ATLANTA - We’ve all seen the television ads talking about home title lock insurance. They make is sound like title theft is likely to happen to you tomorrow, and the only way to protect yourself is to send them money. But real estate expert John Adams is taking a closer look at what actually the service actually provides.
Adams says Title Lock is a clever combination of terms that sound important, but that present no threat to the vast, majority of American homeowners.
Promoters want you to believe that Title Lock is similar to title insurance, but Adams says the two are nothing alike.
Title insurance is a one-time purchase that protects you or your heirs against any claim against the validity of your ownership prior to the date you bought your house. And that's something he always strongly recommends that every buyer purchase this coverage. But this title lock is totally different.
Title Lock claims to protect you against title fraud, which by definition is not a legitimate claim.
Under title fraud, a scammer forges your name on a deed, then files it in the records room of your county courthouse, then takes out a loan, using the home as collateral.
It can happen, but it's a very rare scam right now.
In that case, you still own your home. The new scam owner obtained their claim to ownership by a fraudulent deed. They would have to prove that your signature on that deed is valid and that you signed it. And the fact is that you didn’t.
The technical term for what happened is forgery in the first degree and shall be punished by imprisonment for not less than 1 nor more than 10 years.
And since the scammer never legally owned your house, the lender has no legal claim on your property. If they tried to foreclose, that would be considered "wrongful foreclosure."
In an ironic twist, the lender probably required the scam borrower to pay for lender's title insurance to protect the lender against fraud just like this. The title insurance company would probably have to eat the loss, then try to recover against the scam borrower.
So, if you buy Title Lock insurance, you may think that would protect you against that scam, but Adams says it doesn't.
First, it’s important to know that Title Lock is not insurance of any kind. It does not protect you in any way from a scammer fraudulently transferring your title.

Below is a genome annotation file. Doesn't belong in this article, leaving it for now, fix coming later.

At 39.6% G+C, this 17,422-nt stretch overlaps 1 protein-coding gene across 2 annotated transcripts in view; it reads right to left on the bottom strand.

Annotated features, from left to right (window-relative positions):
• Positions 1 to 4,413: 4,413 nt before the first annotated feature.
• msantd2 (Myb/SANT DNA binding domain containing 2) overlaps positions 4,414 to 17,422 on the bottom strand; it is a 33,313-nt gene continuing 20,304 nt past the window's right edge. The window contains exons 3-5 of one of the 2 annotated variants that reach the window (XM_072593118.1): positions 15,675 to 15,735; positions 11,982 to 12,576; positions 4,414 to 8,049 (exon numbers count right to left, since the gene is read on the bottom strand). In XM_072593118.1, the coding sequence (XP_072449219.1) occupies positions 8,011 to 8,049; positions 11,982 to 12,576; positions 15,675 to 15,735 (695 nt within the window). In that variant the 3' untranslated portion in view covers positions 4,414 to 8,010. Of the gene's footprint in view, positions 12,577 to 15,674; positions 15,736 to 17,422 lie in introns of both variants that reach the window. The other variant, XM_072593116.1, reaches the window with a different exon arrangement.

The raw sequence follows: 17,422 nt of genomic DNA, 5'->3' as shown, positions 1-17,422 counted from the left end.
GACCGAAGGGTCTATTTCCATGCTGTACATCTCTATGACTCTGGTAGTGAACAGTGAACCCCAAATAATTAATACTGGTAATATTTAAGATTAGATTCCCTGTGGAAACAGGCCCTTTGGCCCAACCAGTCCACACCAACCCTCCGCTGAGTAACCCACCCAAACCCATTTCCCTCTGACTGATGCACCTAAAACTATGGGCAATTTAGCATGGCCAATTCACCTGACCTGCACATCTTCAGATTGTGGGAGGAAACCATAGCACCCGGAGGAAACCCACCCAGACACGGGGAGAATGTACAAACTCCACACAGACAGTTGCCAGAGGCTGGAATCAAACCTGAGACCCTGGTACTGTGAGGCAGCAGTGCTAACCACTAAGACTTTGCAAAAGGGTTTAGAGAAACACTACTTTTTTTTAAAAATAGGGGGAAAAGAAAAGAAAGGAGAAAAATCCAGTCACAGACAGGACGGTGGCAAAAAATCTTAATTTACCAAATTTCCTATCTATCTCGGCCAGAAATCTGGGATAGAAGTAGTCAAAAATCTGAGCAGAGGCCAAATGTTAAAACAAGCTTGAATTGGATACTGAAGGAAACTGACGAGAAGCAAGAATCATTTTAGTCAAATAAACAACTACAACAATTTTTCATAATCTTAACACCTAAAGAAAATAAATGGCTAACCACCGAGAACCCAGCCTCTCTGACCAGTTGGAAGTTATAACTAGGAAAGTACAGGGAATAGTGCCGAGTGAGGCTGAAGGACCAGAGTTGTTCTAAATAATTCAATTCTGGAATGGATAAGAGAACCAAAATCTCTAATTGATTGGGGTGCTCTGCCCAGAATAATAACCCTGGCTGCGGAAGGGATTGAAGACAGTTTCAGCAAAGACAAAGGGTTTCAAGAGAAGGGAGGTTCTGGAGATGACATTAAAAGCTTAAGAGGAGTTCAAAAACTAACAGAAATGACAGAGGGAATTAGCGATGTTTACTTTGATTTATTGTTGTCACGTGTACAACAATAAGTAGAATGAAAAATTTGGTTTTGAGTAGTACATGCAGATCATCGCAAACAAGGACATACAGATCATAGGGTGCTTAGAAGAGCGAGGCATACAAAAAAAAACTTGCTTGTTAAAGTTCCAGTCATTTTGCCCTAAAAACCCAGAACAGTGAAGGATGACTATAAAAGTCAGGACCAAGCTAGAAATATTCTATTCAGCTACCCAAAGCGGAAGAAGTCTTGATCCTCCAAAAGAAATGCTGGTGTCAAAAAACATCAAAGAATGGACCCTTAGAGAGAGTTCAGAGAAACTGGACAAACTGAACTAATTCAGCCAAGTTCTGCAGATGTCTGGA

Instead, Title Lock is a deed monitoring service that periodically checks to see if title has been transferred out of your name. If it has, they notify you after it happened. They offer no assistance in solving any problems that may be created.
Second, you can’t lock a title in Georgia or any other state Adams has looked at. Anybody with a pen and paper can fill out a blank deed and forge your name to it, then file that deed at the courthouse.
If that happens, the law assumes you will act eventually to protect your ownership, and charge the scammer with fraud.
So how do you find out that this scam happened? A pretty good indication would be when someone knocks on your door and says they are the owner of your house and you must leave. At that point, you would call your attorney and justice would (eventually) prevail.
It'd be expensive, but it is much less expensive than losing ownership of your house to a scammer.
Adams says the important thing to know is that the service, which costs about $15 a month, is not a lock nor is it insurance. It is a periodic monitoring service that offers you no assistance whatsoever if someone uses forgery to try to steal your title.
In most counties, you can access the county property ownership records online free of charge and check for yourself. In my opinion, it is simply a totally unnecessary expense.
The bottom line is companies that offer Title Lock services are fueling, then preying on fears that someone is going to "steal" their home from them. The reality is that attempted title theft is quite rare, and is always unsuccessful, provided the true owner keeps an eye on his or her property.